Air Serbia has been badly bruised by COVID-19, mostly because so many countries imposed long-lasting travel restrictions on Serbia as the country is not in the European Union. However, there is one route that Air Serbia is currently doing very well on: Belgrade Nikola Tesla Airport to New York JFK. The flights are seeing such successful loads that the Serbian national airline will operate more flights on this route in October 2020 than it did in October 2019.
A major increase in frequencies
In a press release yesterday, Air Serbia announced it would be boosting capacity on its flagship route from Belgrade Nikola Tesla Airport to New York JFK.
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The Serbian flag carrier announced it is going to operate 34 flights on this route in October this year. However, the airline’s booking systems are currently showing only 32 flights for all of October, so Air Serbia is presumably yet to schedule the 17th rotation on the route.
The boost in frequencies is large. In October 2019, long before travel restrictions were imposed across the world, Air Serbia operated 24 flights between New York and Belgrade, which is ten less than it has announced it will operate in October this year.
The increase amounts to a 42% increase in seat capacity. 6,096 seats were available on the route in 2019, and 8,636 will be available this year.
Air Serbia is seeing high demand for JFK
The General Manager Commercial and Strategy for Air Serbia, Jiri Marek, said that the increase in frequency follows a significant increase in demand. He said:
“Due to increased demand, we have decided to increase the capacity on our New York flights. We are very happy that, despite the [Coronavirus] pandemic, this route is still doing well and it has proved to be one of Air Serbia’s top routes”,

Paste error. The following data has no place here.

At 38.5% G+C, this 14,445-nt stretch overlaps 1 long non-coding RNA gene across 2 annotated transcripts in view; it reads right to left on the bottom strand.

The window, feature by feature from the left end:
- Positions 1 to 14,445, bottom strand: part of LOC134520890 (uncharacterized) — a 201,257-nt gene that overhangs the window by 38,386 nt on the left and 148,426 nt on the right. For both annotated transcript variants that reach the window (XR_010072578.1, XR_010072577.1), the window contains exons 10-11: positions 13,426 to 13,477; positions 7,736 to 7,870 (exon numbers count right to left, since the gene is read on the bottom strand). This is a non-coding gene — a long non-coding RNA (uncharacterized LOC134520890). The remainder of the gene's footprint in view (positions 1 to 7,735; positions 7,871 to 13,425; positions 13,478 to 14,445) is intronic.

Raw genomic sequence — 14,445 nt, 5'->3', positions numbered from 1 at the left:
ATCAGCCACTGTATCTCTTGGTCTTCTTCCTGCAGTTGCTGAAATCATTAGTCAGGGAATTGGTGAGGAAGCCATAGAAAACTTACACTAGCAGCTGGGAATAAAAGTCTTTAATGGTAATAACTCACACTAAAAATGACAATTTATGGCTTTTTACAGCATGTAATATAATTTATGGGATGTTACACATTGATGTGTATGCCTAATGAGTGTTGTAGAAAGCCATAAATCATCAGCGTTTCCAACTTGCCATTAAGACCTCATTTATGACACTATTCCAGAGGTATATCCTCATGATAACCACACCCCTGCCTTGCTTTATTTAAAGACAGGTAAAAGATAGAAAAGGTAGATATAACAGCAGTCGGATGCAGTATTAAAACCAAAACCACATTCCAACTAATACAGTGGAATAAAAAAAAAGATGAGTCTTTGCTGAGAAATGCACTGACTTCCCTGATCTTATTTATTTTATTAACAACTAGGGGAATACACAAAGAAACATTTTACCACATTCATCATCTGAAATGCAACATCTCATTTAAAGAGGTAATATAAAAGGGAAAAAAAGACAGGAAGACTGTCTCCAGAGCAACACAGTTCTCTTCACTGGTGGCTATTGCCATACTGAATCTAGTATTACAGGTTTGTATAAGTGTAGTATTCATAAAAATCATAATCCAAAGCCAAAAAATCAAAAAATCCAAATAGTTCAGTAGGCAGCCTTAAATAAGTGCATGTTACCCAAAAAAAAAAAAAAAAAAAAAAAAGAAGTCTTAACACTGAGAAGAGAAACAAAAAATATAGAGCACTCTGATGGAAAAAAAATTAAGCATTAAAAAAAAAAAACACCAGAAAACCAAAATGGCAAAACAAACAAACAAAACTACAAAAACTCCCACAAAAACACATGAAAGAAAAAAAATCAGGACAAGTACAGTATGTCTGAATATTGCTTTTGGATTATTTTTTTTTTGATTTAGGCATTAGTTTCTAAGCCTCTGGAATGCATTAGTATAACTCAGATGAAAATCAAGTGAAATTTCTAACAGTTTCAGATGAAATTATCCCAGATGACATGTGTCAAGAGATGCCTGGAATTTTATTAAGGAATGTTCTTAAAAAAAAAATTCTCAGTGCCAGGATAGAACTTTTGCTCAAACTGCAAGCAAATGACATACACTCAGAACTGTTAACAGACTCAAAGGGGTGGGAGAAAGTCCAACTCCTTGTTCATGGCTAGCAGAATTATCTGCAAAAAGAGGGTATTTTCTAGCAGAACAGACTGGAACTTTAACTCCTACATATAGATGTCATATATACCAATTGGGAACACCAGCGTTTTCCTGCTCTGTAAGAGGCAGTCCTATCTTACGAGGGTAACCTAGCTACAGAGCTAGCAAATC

The reason why Air Serbia is seeing such success on this route is fairly straightforward: neither Serbia nor the United States of America has closed their borders to each other.
Donald Trump’s ban on passenger entry from the European Union does not include Serbia, as Serbia is not in the EU. Similarly, Serbia is maintaining a highly non-restrictive border policy itself, and it keeps allowing arrivals from the US to land in Serbia and spend time in the country freely.
Air Serbia has been hit hard
Despite the evident popularity of its only long-haul route, Air Serbia is not going to emerge as a stronger airline from the current crisis in the aviation industry. The Serbian flag carrier was hit hard by the European Union’s border closure, and its citizens continue to be banned from many of the airline’s biggest markets.
As a result, Air Serbia has shifted focus away from its EU destinations and is instead focusing on markets like the United States and Turkey. As is the case with the New York JFK flights, Air Serbia is boosting frequencies and capacity on its route from Belgrade to Istanbul too.
Do you think Air Serbia will feel long-term benefits from the boom in travel demand resulting from Serbia being exempt from the US travel ban? Let us know what you think of this story in the comments below.